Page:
13 Financial Risk Review Modernization Act of 2018, 50 U.S.C.A. § 4565 (2018) [hereinafter FIRRMA].

14 Farhad Jalinous et al., White & Case, CFIUS Reform Becomes Law: What FIRRMA Means for Industry, 1 (2018).

15 American Bar Ass'n, Homeland Security: Legal and Policy Issues 235 (Joe D. Whitley and Lynne K. Zusman, eds., 2009).

16 White House Off. of Trade and Manufacturing Pol., How China's Economic Aggression Threatens the Technologies and Intellectual Property of the United States and the World, 12 (June 2018 https://www.whitehouse.gov/wp-content/uploads/2018/06/FINAL-China-Technology-Report-6.18.18-PDF.pdf) [hereinafter Chinese Economic Aggression] (This Article will only focus on state-backed, technology-seeking investment and not the other methods identified in this source).

17 Cong. Research Serv., RL33534, China's Economic Rise: History, Trends, Challenges, and Implications for the United States 13 (2018).

18 Jalinous et al., supra note 13, at 5.

19 Commission Proposal for a Regulation of the European Parliament and of the Council Establishing a Framework for Screening of Foreign Direct Investments into the European Union, at 3, COM (2017) 487 final (Sept. 13, 2017).

20 See, e.g., Julien Blanquart & Reid Whitten, CFIUS for Europe? The New Screening of Foreign Investments in Europe, Global Trade Law Blog: Timely Updates and Analysis on Key International Trade Law Issues (Dec. 12, 2017), https://www.globaltradelawblog.com/2017/12/12/new-screening-fdi/; See also e.g., Jalinous et al., supra note 13, at 5.

21 See Michael Brown & Pavneet Singh, China's Technology Transfer Strategy: How Chinese Investment in Emerging Technology Enable a Strategic Competitor to Access the Crown Jewels of U.S. Innovation, Defense Innovation Unit Experimental (Feb. 2017). Although the report is unpublished, it is available as part of the Congressional Record as part of the Hearing Before the Committee on Banking, Housing, and Urban Affairs United States Senate, 115th Congress, First Session on Examining the Role of the Committee on Foreign Investment in the Intellectual Property & Technology Law Journal Volume 30 • Number 10 • Oct. 2018 United States, Sep. 14, 2017: https://fas.org/irp/congress/2017_hr/cfius.pdf; See also Zack Hadzismajlovic, FIRRMA Becomes Law, Reforming CFIUS, Export Controls, and Forever Changing Diligence in Foreign Direct Investment and Structuring of Public and Private Equity Deals, 30 No. 10 Intell. Prop. & Tech. L.J. 7, 1 (2018).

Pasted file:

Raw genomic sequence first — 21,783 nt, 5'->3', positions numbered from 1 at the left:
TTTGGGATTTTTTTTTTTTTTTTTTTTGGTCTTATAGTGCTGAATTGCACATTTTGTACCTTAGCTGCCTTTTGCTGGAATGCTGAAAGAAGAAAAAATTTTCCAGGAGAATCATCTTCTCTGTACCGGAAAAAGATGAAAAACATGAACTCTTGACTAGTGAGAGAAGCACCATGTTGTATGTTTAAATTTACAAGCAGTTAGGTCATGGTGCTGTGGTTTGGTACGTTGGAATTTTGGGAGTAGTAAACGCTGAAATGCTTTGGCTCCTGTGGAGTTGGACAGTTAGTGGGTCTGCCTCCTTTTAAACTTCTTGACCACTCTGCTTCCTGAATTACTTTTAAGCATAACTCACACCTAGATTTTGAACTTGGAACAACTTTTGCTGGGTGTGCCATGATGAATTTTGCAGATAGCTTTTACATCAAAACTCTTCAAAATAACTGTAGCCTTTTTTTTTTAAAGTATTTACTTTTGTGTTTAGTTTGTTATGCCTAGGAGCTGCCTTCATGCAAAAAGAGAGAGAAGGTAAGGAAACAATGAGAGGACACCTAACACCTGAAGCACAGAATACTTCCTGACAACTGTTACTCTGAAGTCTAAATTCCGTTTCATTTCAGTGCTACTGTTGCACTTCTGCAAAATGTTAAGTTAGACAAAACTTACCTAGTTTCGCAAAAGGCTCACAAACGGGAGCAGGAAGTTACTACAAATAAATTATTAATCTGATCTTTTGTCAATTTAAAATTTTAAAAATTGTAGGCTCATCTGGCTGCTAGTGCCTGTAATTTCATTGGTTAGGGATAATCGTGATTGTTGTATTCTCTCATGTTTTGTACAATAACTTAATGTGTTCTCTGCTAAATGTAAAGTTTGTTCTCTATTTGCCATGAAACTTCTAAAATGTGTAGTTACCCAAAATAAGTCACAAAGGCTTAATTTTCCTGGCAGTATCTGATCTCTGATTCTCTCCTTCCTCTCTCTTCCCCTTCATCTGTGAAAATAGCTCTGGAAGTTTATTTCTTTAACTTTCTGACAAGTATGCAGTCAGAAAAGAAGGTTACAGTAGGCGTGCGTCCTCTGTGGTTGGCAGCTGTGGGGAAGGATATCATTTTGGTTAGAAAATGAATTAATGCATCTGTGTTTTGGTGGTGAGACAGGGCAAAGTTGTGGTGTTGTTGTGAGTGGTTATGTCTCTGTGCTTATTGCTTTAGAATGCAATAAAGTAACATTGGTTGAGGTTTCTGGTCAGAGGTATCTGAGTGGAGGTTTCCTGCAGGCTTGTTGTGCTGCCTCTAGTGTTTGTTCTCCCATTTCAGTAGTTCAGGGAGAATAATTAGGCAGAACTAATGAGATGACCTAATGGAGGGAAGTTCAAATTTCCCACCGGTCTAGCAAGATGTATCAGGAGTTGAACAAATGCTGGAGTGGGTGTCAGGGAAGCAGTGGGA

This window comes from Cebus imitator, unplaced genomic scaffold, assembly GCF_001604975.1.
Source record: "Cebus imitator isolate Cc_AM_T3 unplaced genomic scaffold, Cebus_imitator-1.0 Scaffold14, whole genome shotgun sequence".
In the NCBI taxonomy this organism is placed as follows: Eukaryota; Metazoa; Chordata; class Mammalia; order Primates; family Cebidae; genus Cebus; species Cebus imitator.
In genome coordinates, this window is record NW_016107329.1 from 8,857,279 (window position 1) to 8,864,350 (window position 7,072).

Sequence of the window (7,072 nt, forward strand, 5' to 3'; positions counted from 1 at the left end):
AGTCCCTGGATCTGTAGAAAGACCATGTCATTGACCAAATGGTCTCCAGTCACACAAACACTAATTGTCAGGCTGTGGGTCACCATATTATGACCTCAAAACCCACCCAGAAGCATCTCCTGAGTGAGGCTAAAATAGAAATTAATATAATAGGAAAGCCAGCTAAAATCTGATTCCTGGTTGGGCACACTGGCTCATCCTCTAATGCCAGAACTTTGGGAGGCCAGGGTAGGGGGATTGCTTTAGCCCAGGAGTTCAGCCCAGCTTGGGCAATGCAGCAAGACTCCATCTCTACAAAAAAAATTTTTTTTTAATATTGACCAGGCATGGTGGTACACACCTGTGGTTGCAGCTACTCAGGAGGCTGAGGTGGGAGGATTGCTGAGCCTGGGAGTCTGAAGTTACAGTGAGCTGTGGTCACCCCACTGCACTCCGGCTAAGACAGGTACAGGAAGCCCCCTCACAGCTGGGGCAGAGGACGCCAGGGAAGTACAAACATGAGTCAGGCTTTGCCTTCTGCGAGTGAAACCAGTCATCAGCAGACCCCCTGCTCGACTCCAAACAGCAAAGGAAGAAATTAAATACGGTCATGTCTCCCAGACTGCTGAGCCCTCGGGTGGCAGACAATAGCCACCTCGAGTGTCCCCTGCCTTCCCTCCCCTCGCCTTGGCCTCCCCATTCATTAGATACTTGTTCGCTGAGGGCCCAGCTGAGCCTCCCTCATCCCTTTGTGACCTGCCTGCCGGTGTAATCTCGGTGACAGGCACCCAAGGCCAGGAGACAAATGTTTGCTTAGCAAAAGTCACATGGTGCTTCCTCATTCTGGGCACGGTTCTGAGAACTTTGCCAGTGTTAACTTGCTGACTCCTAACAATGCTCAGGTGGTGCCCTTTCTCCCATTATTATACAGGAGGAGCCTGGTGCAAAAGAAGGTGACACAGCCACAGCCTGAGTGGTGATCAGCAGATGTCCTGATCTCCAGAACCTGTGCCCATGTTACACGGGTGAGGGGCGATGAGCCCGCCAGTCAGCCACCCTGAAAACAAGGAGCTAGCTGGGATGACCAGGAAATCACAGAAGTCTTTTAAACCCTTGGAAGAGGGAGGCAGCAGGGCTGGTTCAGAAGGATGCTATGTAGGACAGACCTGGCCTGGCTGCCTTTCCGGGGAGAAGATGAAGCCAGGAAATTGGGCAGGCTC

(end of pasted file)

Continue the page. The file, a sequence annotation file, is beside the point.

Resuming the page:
22 China's Economic Aggression, supra note 15, at 2.

23 Id.

24 Office of the U.S. Trade Representative, Findings on the Investigation Into China's Acts, Policies, and Practices Related to Tech. Transfer, Intell. Prop., and Innovation Under Sec. 301 of the Trade Act of 1974 115, 65 (2018).

25 China's Economic Aggression, supra note 15, at 17.

26 Derek Scissors, China's SOE Sector is Bigger than Some Would Have Us Think, American Enterprise Institute (May 17, 2016), http://www.aei.org/publication/chinas-soe-sector-is-bigger-than-some-would-have-us-think/.

27 China's Economic Aggression, supra note 15, at 17.

28 Foreign Sovereign Immunities Act of 1976, 94 Pub. L. No. 583, 90 Stat. 2891.

29 See Sindhu Sundar, Chinese Co. Ducks MDL Claims Over Defective Drywall, Law360 (Mar. 15, 2016), https://www.law360.com/articles/771877/chinese-co-ducks-mdl-claims-over-defective-drywall; (This paper will not address Chinese SOEs invocation of sovereign immunity to evade civil litigation).

30 U.S.-China Econ. and Security Commission, 2016 Annual Report, 102 (Nov. 2016, https://www.uscc.gov/sites/default/files/annual_reports/2016%20Annual%20Report%20to%20Congress.pdf).

31 China's Economic Aggression, supra note 15, at 11.

32 Id. at 18.

33 See Sovereign Investor Institute's Sovereign Wealth Center, http://www.soverignwealthcenter.com/fund/6/china-investment-coorporation.html#Wq1yNujwb-g.

34 China's Economic Aggression, supra note 15, at 18.

35 FIRRMA, supra note 12.

36 Hadzismajlovic, supra note 20, at 1.